However, when I observe less-experienced teacher trainees doing their teaching practice, I often find that the second scenario is often true. Correcting students is tough, and this is made even tougher if you come from a culture that frowns on direct confrontation and prides indirect criticism often disguised as jokes and irony.
Before deciding upon which methods of correction to use, one has to first hear the mistake and remember it until the correction takes place. In the meantime, one has to ask oneself the four questions listed by Hughes (in bold above). It’s a lot for a new teacher to do. And this is why I offer the following tips to those struggling to deal with spoken language correction.
You can either correct students on the spot as you hear the mistake being made, or you can make note of the mistake and do a delayed correction slot at the end of the speaking activity. Some prefer to do delayed correction slots when students are deeply involved in group tasks as this avoids interrupting the flow of conversation and also allows the other students in the class to learn from the mistakes made by their classmates.
(Please note : For the purpose of this blogpost, I have chosen not to make a clear distinction between ‘mistake’ and ‘error’ although I know that some schools of thought prefer to distinguish between the two.)
1. Carry a notebook with you at all times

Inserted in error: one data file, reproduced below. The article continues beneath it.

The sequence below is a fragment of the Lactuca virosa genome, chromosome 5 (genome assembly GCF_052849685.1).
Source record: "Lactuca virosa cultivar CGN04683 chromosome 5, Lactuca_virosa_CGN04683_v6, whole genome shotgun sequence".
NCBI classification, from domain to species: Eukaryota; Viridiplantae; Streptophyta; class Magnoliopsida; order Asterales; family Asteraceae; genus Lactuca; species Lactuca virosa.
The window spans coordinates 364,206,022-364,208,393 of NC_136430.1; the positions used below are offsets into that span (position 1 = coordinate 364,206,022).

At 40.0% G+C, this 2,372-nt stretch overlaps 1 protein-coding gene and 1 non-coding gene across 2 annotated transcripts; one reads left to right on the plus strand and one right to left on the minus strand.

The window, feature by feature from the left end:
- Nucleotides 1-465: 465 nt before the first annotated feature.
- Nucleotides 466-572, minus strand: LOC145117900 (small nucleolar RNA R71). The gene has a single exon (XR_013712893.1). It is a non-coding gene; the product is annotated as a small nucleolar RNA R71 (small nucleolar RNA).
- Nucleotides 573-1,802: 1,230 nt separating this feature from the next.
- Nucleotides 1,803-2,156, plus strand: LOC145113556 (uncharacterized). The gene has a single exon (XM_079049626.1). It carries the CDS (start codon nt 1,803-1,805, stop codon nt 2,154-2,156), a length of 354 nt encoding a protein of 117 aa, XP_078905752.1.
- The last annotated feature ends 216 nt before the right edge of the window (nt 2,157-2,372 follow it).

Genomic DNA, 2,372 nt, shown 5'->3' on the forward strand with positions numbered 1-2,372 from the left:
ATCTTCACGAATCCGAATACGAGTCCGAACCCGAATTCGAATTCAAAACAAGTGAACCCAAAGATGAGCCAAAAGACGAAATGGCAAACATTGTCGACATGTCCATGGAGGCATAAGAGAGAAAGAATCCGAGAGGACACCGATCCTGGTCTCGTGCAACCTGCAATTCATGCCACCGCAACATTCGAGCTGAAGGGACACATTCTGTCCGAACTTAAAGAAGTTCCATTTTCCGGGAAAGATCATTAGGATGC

In order to help you with your delayed correction slot, and to help you practice hearing the language issues that students have, you should buy yourself a nice-size notebook that you can hold in your hand and bring around with you as you observe the students in their tasks.
2. Get practice of writing down full sentences that you hear
This goes against everything we’ve learnt about note-taking in our university years when we were taught to summarise and write only the main points, dropping pronouns etc. Instead, try writing down the sentences that students say ad verbatim.
You don’t need to write down every single sentence (and you won’t be able to), but if you hear something that doesn’t sound quite right, write it down. You can examine it for what is wrong with it later.
3. Learn to listen above the buzz of multiple conversations
When listening to groups of students involved in speaking tasks, what makes this more difficult, especially for less-experienced teachers, is the overlap of sounds and sentences that happens when several conversations are taking place all at once.